NASA plans for asteroids, astronauts and a trip to Mars
Planned space adventures over the next few decades for the US National Aeronautics and Space Administration (NASA) read like a science fiction thriller with a touch of the wild west thrown in, with plans to journey farther and faster than anyone from Earth has gone before.
"The idea is to continue branching ourselves out very slowly into the solar system, pushing the limits and going deeper into space than ever," said NASA spokesman Allard Beutel, in an interview with RIA Novosti Thursday.
"In the long run, what we're trying to do is maintain NASA as the world's leading space agency," he added.
The programme that has captured the public's attention is NASA's $2.6 billion Asteroid Initiative, planned long before a meteorite hit Russia in February, causing wide-spread damage and reminding people around the world that asteroids pose a dangerous threat to the planet.
NASA plans to launch a spacecraft by 2017 and capture an asteroid by 2019 as it speeds through space using a high-tech "lasso" of sorts, then pull it into the moon's gravitational orbit where astronauts can visit it, study it, and return to Earth with samples.
The target asteroid has not yet been identified, but ideally it will be roughly 500 tonnes and 25 feet in diameter.
"This mission represents an unprecedented technological feat that will lead to new scientific discoveries and technological capabilities and help protect our home planet," NASA chief Charles Bolden said in a statement.
The hope is to have astronauts walking on the asteroid as soon as 2021.
Other specific goals for the US space programme include:
. Getting American astronauts back into space on US spaceships by 2017, and not having to rely on Russia's Soyuz space capsules.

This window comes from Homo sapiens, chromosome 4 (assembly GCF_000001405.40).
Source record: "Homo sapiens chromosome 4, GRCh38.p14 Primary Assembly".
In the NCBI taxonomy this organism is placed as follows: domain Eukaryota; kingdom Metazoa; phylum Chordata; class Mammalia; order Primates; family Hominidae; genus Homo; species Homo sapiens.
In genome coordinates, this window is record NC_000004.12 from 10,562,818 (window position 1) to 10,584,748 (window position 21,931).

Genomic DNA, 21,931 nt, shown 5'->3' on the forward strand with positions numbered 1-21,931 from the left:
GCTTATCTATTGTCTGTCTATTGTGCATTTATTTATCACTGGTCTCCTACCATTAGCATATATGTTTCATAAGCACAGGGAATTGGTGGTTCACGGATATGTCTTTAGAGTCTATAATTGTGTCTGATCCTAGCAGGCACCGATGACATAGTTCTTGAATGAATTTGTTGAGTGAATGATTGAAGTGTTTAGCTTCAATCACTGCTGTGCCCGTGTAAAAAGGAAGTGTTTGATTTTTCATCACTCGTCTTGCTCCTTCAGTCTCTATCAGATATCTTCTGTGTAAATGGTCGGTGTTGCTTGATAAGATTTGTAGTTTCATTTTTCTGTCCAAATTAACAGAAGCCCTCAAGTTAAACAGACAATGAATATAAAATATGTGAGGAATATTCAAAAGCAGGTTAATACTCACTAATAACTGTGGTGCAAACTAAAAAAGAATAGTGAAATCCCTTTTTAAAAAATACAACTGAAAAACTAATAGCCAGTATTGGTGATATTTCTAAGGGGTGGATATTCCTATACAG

. Launching the James Webb Space Telescope, the largest ever built, in 2018, to be positioned roughly one million miles (1,609,344 km) from Earth
. Landing astronauts on Mars by 2030
"It's great to have international partnerships but as an American I would like to have transportation launching from the US to and from the ISS," said Beutel, adding that in the modern-day version of the space race, the big goal is a bit more distant.
"The Red Planet clearly has a bullseye. Mars is the prize for people to land astronauts on in the next couple of decades," he said.
NASA's roadmap for the future combines a quest for scientific knowledge with a thirst for private exploration. But plans for commercial space flight rely on private companies like SpaceX, Orbital Sciences, Boeing and others, a move that NASA said will open the door to outer space.
"There are a number of companies that are looking for contracts to take astronauts to and from the space station and once that begins to happen, it could become open to the general public. There could be private space stations, private flights. Once the technology is there, it's there for everybody," he said.